Depending on where you live the recommendations for emergency food storage vary. In big cities which are “high priority” for emergency services and which would get a lot of attention if a major disaster occurred (think New Orleans, Houston and San Francisco!) it’s recommended to have a 2-week supply of emergency rations for everyone in the household. In more rural areas like where I live, where the power can go out for after a week due to a simple windstorm (thank you, beautiful evergreen trees we love which fall onto power lines with regularity!), a major natural disaster or other unfortunate event would require 30+ days of food on hand. And that’s a minimum estimate. As our local fire chief likes to point out – we are NOT at the top of anyone’s list. We are ON our own!
Anyways, if you’re a prepper then you’ll want to have WAY more food that the suggested minimums. My goal for my family is a 12-month supply of stored food. We’re not there, yet. But that’s the goal.
Take a look right now into your refrigerator and freezer: what have you got? If you’re like my family there are several gallons of milk, some yogurts, a bunch of (possibly expired) condiments, drinks, less than a dozen eggs, some leftovers, and some vegetables of varying ages (Hmm. That lettuce looks iffy. And how long do brussel sprouts stay good? Should I peel off the outer leaves?)
In the freezer there is of course ice cream, a dozen bagels, frozen pizza, some free range chicken breasts and a few pounds of ground beef (grass fed and organic, of course). I’m vegetarian but my family is not. Would I eat meat in the case of a natural disaster starvation situation? You bet I would! But by the time I’m ready to do that I’m guessing all the meat will have been consumed by my family members. I’ll address the plight of vegetarian in SHTF situations in a future post.
How long will the contents of your refrigerator and freezer last? I propose that for most of us this easy-to-access “fresh” food will last less than a week. Remember – the power will be out. The dairy products will need to be consumed ASAP before they go bad, and the frozen stuff will thaw pretty quick. Eat the ice cream right away!
SO – once that’s gone what do you have in your kitchen? Hopefully your pantry area holds more than a few boxes of breakfast cereal (which you’ll have to eat dry, pretty soon, unless you have powdered milk - see below!) Canned foods are nice because they don’t require much time to prepare and, let’s be honest, you can eat them unheated, since everything has been pre-cooked.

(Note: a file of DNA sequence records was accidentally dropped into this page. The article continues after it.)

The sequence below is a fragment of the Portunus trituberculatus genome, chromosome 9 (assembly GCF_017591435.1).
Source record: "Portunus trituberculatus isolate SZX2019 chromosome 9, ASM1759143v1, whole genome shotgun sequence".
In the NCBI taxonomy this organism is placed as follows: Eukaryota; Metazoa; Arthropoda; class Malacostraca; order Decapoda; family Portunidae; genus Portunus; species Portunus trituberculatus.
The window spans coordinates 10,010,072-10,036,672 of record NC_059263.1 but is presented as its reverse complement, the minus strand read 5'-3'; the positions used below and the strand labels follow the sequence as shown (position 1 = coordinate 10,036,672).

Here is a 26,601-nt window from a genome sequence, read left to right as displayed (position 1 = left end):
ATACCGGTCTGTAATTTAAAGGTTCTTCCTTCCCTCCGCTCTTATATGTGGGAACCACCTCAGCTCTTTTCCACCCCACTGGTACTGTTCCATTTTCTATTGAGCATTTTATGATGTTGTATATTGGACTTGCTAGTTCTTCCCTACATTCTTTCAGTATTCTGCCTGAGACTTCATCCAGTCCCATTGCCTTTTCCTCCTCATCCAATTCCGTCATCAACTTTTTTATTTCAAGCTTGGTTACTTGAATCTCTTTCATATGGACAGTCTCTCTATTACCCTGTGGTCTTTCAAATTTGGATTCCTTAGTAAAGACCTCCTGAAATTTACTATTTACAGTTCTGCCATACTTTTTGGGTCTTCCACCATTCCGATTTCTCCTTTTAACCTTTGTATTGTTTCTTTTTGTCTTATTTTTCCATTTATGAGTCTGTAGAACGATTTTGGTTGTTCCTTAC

I talked about WHERE to store food long-term in my 3/5/17 blog post. Today I’d like to talk about WHAT kind of food to store and HOW to manage it so you don’t end up with a bunch of sketchy expired food when the time comes to pull out the can opener!
Some quick tips about long term food storage...
Some thoughts about expiration dates….
All expiration dates, including those on food but also on medications, are just “best by” dates. At best, they’re warning lights, like when your car gives you a head’s up that you’ve got 30+ miles until you run out of gas. At worst, they are WILD GUESSES about how long the food or medication will stay fresh.
Stuff the manufacturers don’t want you to know about expiration dates:
How to rotate food so you waste less:
We’ve all done it – you open up the pantry, grab a can of soup or some refried beans, and realize the “good by” date is a couple of years ago. Can you still eat this stuff? Should you?
The answer is USUALLY Yes, you can. If the can is swollen, definitely do NOT eat it! The same goes for food that smells or tastes bad. But if it smells and tastes about right, you should be OK. The canned food won’t be as fresh and delicious as it was a couple of years ago, but it won’t kill you.
That said – let’s try to avoid this situation, if only for good morale! The best ways to avoid food expiration include:
Tips for bulk buying and finding sales on non-perishable food:
Storing foods to preserve shelf life using oxygen absorbers:
Once you get into storing food this way you will REALLY start feeling like a prepper. And your family members will definitely start rolling their eyes and calling you one. But, honestly, you ARE a prepper and this is a great way to make food last longer, so be PROUD and GO with it!
This is pretty simple – you just need thick, food-grade mylar foil bags, oxygen absorber packets, and a way to seal the bags, like a hair flat iron. You can order your supplies easily online. Great foods to store this way include: white flour, white rice, sugar, pasta, breakfast cereal, dried beans, powdered milk, pancake mix and oatmeal.
A few words about freeze-dried food:
Some amazing foods can last FOREVER!
This is a short list, but it’s still pretty nifty. With proper storage (ie – a cool, dark, dry storage area) certain foods can last pretty much forever, including:
This posting is just the tip of the iceberg as far as long-term food storage. Please feel free to message me with any questions or if you have some good ideas to share!